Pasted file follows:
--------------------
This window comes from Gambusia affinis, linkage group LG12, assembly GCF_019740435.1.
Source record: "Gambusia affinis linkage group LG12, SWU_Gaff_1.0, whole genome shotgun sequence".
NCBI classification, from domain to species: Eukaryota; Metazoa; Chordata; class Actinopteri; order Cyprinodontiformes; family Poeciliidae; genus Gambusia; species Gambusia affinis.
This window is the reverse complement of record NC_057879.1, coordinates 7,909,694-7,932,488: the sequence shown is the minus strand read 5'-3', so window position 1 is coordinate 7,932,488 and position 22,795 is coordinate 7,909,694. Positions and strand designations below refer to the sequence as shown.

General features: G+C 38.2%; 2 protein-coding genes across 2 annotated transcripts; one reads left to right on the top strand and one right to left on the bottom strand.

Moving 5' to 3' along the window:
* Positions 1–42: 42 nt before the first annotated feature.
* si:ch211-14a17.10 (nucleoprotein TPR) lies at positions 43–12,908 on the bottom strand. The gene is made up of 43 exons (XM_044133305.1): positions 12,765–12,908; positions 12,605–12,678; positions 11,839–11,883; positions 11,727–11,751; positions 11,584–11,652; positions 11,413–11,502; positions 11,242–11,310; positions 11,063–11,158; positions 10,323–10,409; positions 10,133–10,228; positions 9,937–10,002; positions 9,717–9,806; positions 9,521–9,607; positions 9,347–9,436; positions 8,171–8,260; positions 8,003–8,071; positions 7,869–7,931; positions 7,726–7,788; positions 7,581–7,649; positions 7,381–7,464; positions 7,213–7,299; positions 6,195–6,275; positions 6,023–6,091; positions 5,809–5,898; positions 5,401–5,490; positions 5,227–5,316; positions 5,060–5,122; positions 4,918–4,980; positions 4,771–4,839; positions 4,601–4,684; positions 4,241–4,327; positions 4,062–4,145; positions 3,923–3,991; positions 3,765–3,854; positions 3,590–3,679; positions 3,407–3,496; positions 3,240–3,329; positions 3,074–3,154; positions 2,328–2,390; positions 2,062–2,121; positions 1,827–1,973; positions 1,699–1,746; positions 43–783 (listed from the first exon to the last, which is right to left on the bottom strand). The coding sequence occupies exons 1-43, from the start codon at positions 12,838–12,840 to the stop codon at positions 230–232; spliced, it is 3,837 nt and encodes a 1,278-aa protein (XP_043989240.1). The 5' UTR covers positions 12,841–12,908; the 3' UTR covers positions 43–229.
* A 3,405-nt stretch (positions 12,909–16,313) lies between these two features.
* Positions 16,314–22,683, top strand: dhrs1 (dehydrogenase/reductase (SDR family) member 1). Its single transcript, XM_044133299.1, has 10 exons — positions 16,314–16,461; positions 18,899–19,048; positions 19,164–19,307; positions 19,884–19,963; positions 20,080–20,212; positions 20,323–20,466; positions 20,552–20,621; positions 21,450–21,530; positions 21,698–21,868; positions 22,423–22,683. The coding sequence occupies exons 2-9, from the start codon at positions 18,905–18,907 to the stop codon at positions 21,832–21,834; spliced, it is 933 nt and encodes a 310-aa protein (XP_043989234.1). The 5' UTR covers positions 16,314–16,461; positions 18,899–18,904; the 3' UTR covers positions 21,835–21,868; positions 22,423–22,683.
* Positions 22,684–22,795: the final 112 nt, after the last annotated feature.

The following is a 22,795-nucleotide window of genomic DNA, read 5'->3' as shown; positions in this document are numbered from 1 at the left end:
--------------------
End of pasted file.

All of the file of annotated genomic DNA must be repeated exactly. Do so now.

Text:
This window comes from Gambusia affinis, linkage group LG12, assembly GCF_019740435.1.
Source record: "Gambusia affinis linkage group LG12, SWU_Gaff_1.0, whole genome shotgun sequence".
NCBI classification, from domain to species: Eukaryota; Metazoa; Chordata; class Actinopteri; order Cyprinodontiformes; family Poeciliidae; genus Gambusia; species Gambusia affinis.
This window is the reverse complement of record NC_057879.1, coordinates 7,909,694-7,932,488: the sequence shown is the minus strand read 5'-3', so window position 1 is coordinate 7,932,488 and position 22,795 is coordinate 7,909,694. Positions and strand designations below refer to the sequence as shown.

General features: G+C 38.2%; 2 protein-coding genes across 2 annotated transcripts; one reads left to right on the top strand and one right to left on the bottom strand.

Moving 5' to 3' along the window:
* Positions 1–42: 42 nt before the first annotated feature.
* si:ch211-14a17.10 (nucleoprotein TPR) lies at positions 43–12,908 on the bottom strand. The gene is made up of 43 exons (XM_044133305.1): positions 12,765–12,908; positions 12,605–12,678; positions 11,839–11,883; positions 11,727–11,751; positions 11,584–11,652; positions 11,413–11,502; positions 11,242–11,310; positions 11,063–11,158; positions 10,323–10,409; positions 10,133–10,228; positions 9,937–10,002; positions 9,717–9,806; positions 9,521–9,607; positions 9,347–9,436; positions 8,171–8,260; positions 8,003–8,071; positions 7,869–7,931; positions 7,726–7,788; positions 7,581–7,649; positions 7,381–7,464; positions 7,213–7,299; positions 6,195–6,275; positions 6,023–6,091; positions 5,809–5,898; positions 5,401–5,490; positions 5,227–5,316; positions 5,060–5,122; positions 4,918–4,980; positions 4,771–4,839; positions 4,601–4,684; positions 4,241–4,327; positions 4,062–4,145; positions 3,923–3,991; positions 3,765–3,854; positions 3,590–3,679; positions 3,407–3,496; positions 3,240–3,329; positions 3,074–3,154; positions 2,328–2,390; positions 2,062–2,121; positions 1,827–1,973; positions 1,699–1,746; positions 43–783 (listed from the first exon to the last, which is right to left on the bottom strand). The coding sequence occupies exons 1-43, from the start codon at positions 12,838–12,840 to the stop codon at positions 230–232; spliced, it is 3,837 nt and encodes a 1,278-aa protein (XP_043989240.1). The 5' UTR covers positions 12,841–12,908; the 3' UTR covers positions 43–229.
* A 3,405-nt stretch (positions 12,909–16,313) lies between these two features.
* Positions 16,314–22,683, top strand: dhrs1 (dehydrogenase/reductase (SDR family) member 1). Its single transcript, XM_044133299.1, has 10 exons — positions 16,314–16,461; positions 18,899–19,048; positions 19,164–19,307; positions 19,884–19,963; positions 20,080–20,212; positions 20,323–20,466; positions 20,552–20,621; positions 21,450–21,530; positions 21,698–21,868; positions 22,423–22,683. The coding sequence occupies exons 2-9, from the start codon at positions 18,905–18,907 to the stop codon at positions 21,832–21,834; spliced, it is 933 nt and encodes a 310-aa protein (XP_043989234.1). The 5' UTR covers positions 16,314–16,461; positions 18,899–18,904; the 3' UTR covers positions 21,835–21,868; positions 22,423–22,683.
* Positions 22,684–22,795: the final 112 nt, after the last annotated feature.

The following is a 22,795-nucleotide window of genomic DNA, read 5'->3' as shown; positions in this document are numbered from 1 at the left end: